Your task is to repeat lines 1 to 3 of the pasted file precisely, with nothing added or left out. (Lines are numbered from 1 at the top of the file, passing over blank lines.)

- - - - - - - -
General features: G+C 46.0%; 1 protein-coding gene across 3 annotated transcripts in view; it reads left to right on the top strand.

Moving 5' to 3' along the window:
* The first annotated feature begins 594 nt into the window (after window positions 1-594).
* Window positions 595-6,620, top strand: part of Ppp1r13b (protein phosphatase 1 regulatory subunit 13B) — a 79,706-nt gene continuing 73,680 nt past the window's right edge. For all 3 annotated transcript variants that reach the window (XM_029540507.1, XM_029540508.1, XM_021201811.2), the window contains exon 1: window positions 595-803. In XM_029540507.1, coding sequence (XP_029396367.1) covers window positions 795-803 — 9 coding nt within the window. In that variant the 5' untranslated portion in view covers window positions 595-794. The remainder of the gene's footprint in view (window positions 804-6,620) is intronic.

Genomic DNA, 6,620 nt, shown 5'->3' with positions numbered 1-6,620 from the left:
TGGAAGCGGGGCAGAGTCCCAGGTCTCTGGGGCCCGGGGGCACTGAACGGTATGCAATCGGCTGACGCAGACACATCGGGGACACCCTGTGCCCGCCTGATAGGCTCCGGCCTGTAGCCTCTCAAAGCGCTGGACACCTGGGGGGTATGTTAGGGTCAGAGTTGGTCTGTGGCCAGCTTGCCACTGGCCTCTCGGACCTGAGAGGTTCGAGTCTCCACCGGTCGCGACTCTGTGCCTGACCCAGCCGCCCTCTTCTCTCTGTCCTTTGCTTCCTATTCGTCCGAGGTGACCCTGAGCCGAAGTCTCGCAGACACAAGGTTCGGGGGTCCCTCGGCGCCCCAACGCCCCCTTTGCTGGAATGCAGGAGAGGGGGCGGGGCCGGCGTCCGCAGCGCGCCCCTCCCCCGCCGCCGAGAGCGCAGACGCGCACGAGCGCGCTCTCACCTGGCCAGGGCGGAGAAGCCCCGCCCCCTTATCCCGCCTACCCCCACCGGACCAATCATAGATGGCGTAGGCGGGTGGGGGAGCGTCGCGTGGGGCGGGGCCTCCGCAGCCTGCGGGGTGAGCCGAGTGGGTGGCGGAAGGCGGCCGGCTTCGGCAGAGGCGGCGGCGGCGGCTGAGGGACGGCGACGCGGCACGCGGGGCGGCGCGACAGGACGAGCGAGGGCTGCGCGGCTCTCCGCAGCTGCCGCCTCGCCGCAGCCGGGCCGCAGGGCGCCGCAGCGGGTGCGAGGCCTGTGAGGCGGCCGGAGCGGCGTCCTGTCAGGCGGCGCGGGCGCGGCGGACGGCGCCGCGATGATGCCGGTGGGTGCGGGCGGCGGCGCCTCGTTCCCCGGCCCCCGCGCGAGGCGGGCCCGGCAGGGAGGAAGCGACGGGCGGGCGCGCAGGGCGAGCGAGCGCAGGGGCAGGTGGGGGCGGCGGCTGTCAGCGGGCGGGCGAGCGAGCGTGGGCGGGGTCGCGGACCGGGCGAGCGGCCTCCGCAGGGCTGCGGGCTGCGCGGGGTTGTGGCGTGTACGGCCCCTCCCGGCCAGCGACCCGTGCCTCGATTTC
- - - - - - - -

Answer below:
General features: G+C 46.0%; 1 protein-coding gene across 3 annotated transcripts in view; it reads left to right on the top strand.

Moving 5' to 3' along the window:
* The first annotated feature begins 594 nt into the window (after window positions 1-594).